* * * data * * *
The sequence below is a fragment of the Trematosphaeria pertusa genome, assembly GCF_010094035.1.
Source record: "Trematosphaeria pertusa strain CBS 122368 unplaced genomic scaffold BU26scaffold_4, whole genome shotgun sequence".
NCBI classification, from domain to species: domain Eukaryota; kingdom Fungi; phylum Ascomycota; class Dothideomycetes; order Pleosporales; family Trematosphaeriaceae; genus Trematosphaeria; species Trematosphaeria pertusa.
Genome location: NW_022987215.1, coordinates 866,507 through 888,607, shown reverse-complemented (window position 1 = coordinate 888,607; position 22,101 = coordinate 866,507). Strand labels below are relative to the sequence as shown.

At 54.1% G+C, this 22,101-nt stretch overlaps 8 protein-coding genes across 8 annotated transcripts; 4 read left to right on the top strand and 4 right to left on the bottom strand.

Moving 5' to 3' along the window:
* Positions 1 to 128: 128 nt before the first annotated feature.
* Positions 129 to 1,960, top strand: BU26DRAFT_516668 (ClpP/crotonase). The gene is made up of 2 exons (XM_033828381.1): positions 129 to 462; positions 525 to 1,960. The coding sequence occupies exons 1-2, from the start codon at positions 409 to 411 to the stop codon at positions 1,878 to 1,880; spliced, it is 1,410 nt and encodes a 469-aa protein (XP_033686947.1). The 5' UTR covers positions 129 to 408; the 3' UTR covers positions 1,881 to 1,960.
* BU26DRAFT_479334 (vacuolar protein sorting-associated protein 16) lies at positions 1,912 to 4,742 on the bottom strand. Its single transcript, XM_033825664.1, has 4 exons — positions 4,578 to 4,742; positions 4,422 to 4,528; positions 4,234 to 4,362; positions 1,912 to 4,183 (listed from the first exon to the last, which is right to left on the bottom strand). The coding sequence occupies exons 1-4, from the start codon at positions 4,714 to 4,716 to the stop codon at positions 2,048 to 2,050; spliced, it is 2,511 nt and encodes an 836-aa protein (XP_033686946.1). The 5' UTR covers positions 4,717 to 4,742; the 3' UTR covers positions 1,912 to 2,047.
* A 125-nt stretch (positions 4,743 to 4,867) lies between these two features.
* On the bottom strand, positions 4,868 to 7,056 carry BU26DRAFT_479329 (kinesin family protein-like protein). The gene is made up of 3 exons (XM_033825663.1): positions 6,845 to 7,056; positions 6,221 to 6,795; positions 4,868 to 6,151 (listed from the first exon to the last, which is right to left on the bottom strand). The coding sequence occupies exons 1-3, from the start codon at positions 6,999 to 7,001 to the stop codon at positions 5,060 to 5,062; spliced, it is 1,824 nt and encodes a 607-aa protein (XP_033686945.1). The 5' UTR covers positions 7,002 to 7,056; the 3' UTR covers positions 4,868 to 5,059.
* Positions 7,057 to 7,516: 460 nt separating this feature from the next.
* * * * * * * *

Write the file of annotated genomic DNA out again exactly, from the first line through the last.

The sequence below is a fragment of the Trematosphaeria pertusa genome, assembly GCF_010094035.1.
Source record: "Trematosphaeria pertusa strain CBS 122368 unplaced genomic scaffold BU26scaffold_4, whole genome shotgun sequence".
NCBI classification, from domain to species: domain Eukaryota; kingdom Fungi; phylum Ascomycota; class Dothideomycetes; order Pleosporales; family Trematosphaeriaceae; genus Trematosphaeria; species Trematosphaeria pertusa.
Genome location: NW_022987215.1, coordinates 866,507 through 888,607, shown reverse-complemented (window position 1 = coordinate 888,607; position 22,101 = coordinate 866,507). Strand labels below are relative to the sequence as shown.

At 54.1% G+C, this 22,101-nt stretch overlaps 8 protein-coding genes across 8 annotated transcripts; 4 read left to right on the top strand and 4 right to left on the bottom strand.

Moving 5' to 3' along the window:
* Positions 1 to 128: 128 nt before the first annotated feature.
* Positions 129 to 1,960, top strand: BU26DRAFT_516668 (ClpP/crotonase). The gene is made up of 2 exons (XM_033828381.1): positions 129 to 462; positions 525 to 1,960. The coding sequence occupies exons 1-2, from the start codon at positions 409 to 411 to the stop codon at positions 1,878 to 1,880; spliced, it is 1,410 nt and encodes a 469-aa protein (XP_033686947.1). The 5' UTR covers positions 129 to 408; the 3' UTR covers positions 1,881 to 1,960.
* BU26DRAFT_479334 (vacuolar protein sorting-associated protein 16) lies at positions 1,912 to 4,742 on the bottom strand. Its single transcript, XM_033825664.1, has 4 exons — positions 4,578 to 4,742; positions 4,422 to 4,528; positions 4,234 to 4,362; positions 1,912 to 4,183 (listed from the first exon to the last, which is right to left on the bottom strand). The coding sequence occupies exons 1-4, from the start codon at positions 4,714 to 4,716 to the stop codon at positions 2,048 to 2,050; spliced, it is 2,511 nt and encodes an 836-aa protein (XP_033686946.1). The 5' UTR covers positions 4,717 to 4,742; the 3' UTR covers positions 1,912 to 2,047.
* A 125-nt stretch (positions 4,743 to 4,867) lies between these two features.
* On the bottom strand, positions 4,868 to 7,056 carry BU26DRAFT_479329 (kinesin family protein-like protein). The gene is made up of 3 exons (XM_033825663.1): positions 6,845 to 7,056; positions 6,221 to 6,795; positions 4,868 to 6,151 (listed from the first exon to the last, which is right to left on the bottom strand). The coding sequence occupies exons 1-3, from the start codon at positions 6,999 to 7,001 to the stop codon at positions 5,060 to 5,062; spliced, it is 1,824 nt and encodes a 607-aa protein (XP_033686945.1). The 5' UTR covers positions 7,002 to 7,056; the 3' UTR covers positions 4,868 to 5,059.
* Positions 7,057 to 7,516: 460 nt separating this feature from the next.